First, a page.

The liquor industry has quite the wink-wink, nudge-nudge relationship with sugar.
It’s the single easiest way to sell your product to the masses, but the subject still needs to be approached with some degree of subterfuge. You can’t simply market a “respectable” liquor by saying “it tastes sweet and will satisfy your cravings for sugar!” The American consumer does crave sugar and sweetness, but they simultaneously wrestle with the knowledge that a mountain of sucrose is “bad for them.” It’s the reason why cloyingly sweet, flavored vodkas are marketed as having a “hint of sweetness,” or the like—the words are a tacit admission of just how saccharine the contents of that bottle are. And that “hint” is all the consumer needs to justify their purchase, rationalizing that they can afford to be a little bit indulgent—even as the sheer amount of sugar present erodes their enamel. It helps the drinker feel better about indulging the sugar addiction so many of us share.
This is all pretty readily apparent in a field like the flavored spirits market, but when it comes to rum there are far more shades of grey. Sure, you expect spiced rums and cheaper, explicitly “flavored” bottles to contain more than their fair share of sweetness, but what about the “premium” field of aged rums that are always marketed as being for “after dinner”? You know what comes after dinner, right? It’s dessert, of course. And many of these offerings are just as over-the-top in their sweetness as the cheap stuff, while maintaining a degree of gravitas not possessed by other bottles of sugary booze. It’s one of the alcohol industry’s odder double standards.
Enter, Diplomatico rums, which in recent years helped to popularize the “premium” rum market in the U.S., in the same mode as other names such as Ron Zacapa. Distilled in Venezuela by Destilerias Unidas, Diplomatico is found in a wide range of bottlings, but the most common offerings you’ll see in the U.S. are the younger Mantuano and the older Reserva Exclusiva. But like other rums in the “premium” marketplace, they seem to seek to distinguish themselves not specifically by age, but by decadence. They’re not simply well-aged, classic-style Caribbean rums—they market themselves as experiences.
Which is to say, most of them are quite a bit sweeter.
This is all information that I’ve only come to really grasp in recent weeks and months. Throughout 2018, I’ve been expanding my interest and knowledge of rum as a complement to my passion for American bourbon and rye, and it has been fascinating to compare the two. Whereas “super premium” bourbon or rye in the U.S. isn’t necessarily marked by a greater degree of (or the expectation of) residual sugar, the opposite is often true in rum. But even comparing one 12-year spirit to another, the differences in sweetness can be outright shocking. The experiences, then, have a tendency to broaden your conception of what rum can be, or what rum should be. There’s a reason why arguments have raged for years on various rum forums as to whether certain premium rums are more “liqueur” than they are liquor, because they contain so much added sugar.
But enough navel gazing. Let’s actually taste some Diplomatico Reserva Exclusiva.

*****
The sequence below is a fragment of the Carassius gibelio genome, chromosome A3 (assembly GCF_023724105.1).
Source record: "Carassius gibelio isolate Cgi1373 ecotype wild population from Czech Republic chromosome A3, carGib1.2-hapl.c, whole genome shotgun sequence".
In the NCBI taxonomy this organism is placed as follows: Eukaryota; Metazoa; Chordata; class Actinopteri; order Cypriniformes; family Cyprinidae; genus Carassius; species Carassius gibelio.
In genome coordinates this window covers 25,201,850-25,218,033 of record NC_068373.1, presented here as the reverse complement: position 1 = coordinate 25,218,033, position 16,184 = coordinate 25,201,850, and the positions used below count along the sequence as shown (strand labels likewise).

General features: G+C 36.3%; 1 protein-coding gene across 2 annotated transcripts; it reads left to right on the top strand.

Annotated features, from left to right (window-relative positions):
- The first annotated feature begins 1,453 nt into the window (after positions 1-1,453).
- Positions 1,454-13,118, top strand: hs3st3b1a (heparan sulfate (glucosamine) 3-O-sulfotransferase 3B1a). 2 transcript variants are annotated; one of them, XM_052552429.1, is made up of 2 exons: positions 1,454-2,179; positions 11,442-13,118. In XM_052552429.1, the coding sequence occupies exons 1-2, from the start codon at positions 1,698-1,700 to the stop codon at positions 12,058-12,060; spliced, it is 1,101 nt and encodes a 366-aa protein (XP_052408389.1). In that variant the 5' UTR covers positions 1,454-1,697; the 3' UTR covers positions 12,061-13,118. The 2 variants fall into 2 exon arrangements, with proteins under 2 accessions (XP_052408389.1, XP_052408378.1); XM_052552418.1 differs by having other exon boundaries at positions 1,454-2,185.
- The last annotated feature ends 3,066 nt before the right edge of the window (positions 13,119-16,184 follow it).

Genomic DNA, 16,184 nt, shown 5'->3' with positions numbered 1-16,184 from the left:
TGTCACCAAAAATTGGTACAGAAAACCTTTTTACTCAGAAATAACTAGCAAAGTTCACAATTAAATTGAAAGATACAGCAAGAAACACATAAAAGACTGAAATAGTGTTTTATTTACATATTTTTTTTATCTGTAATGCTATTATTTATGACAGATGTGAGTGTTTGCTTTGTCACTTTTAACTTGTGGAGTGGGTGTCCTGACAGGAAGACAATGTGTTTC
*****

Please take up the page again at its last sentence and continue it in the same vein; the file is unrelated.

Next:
In the glass, this rum presents with a very dark, amber-to-outright-red color—one of the darkest rums I’ve seen, which immediately makes me wonder if caramel coloring was involved. Even as “a blend of rums up to 12 years old,” I’m not sure I’ve ever seen this much color sucked out of a barrel.
On the nose, I get a lot of banana fruitiness first and foremost. It’s sweet, vinous and intense—sherry or port-like, with notes of molasses cookie and roasted pecans.
On the palate, the texture is immediately notable—thick and very “syrupy.” Notes of candied nuts, caramel, cinnamon, brown sugar, banana, raisin/prune and black cherry are all present and coat the tongue, finishing with a melange of baking spices and tons of vanilla extract. It evokes the way you might imagine a “spiced wine” to taste in your favorite fantasy novel. In the real world? It’s more like an ice cream topping. No, seriously—I bet that if you reduced this even further and spooned it over some vanilla bean ice cream, it would be incredible.
And yes, it’s sweet—intensely so. Compared with a classic aged rum of similar age such as Mount Gay XO, they hardly seem to have anything in common at all. The XO is a balanced, subtle spirit that you can enjoy in neat drinking or as a base for classic cocktails. The Diplomatico Reserva Exclusiva? It’s more like a marching band putting on a flavor parade in your mouth, dressed in the most garishly expensive costumes imaginable. The website for the spirit claims that “it can also be used in elegant and sophisticated cocktails such as Old Fashioned and Sazerac,” but I find myself horrified by the very idea of a Reserva Exclusiva Old Fashioned, which would involve additional sugar. Simply said, please don’t do this: This is a rum wherein the only reasonable methods of consumption are neat or with ice.
I expect this review probably makes it sound as if I disliked every aspect of Diplomatico Reserva Exclusiva, but that isn’t the case. The reality is that if what you want is something extremely rich and indulgent, and are willing to think of the liquid in the bottle as dessert, then the Reserva Exclusiva is capable of being quite satisfying. Just don’t trick yourself into thinking that you’re nosing something with “a subtle hint” of anything. It’s time we be honest with ourselves on just what cravings it is we’re feeding.
Distillery: Destilerias Unidas
ABV: 40% (80 proof)
Availability: 750 ml bottles, $42.99 MSRP
Jim Vorel is a Paste staff writer and resident brown liquor geek. You can follow him on Twitter for more drink writing.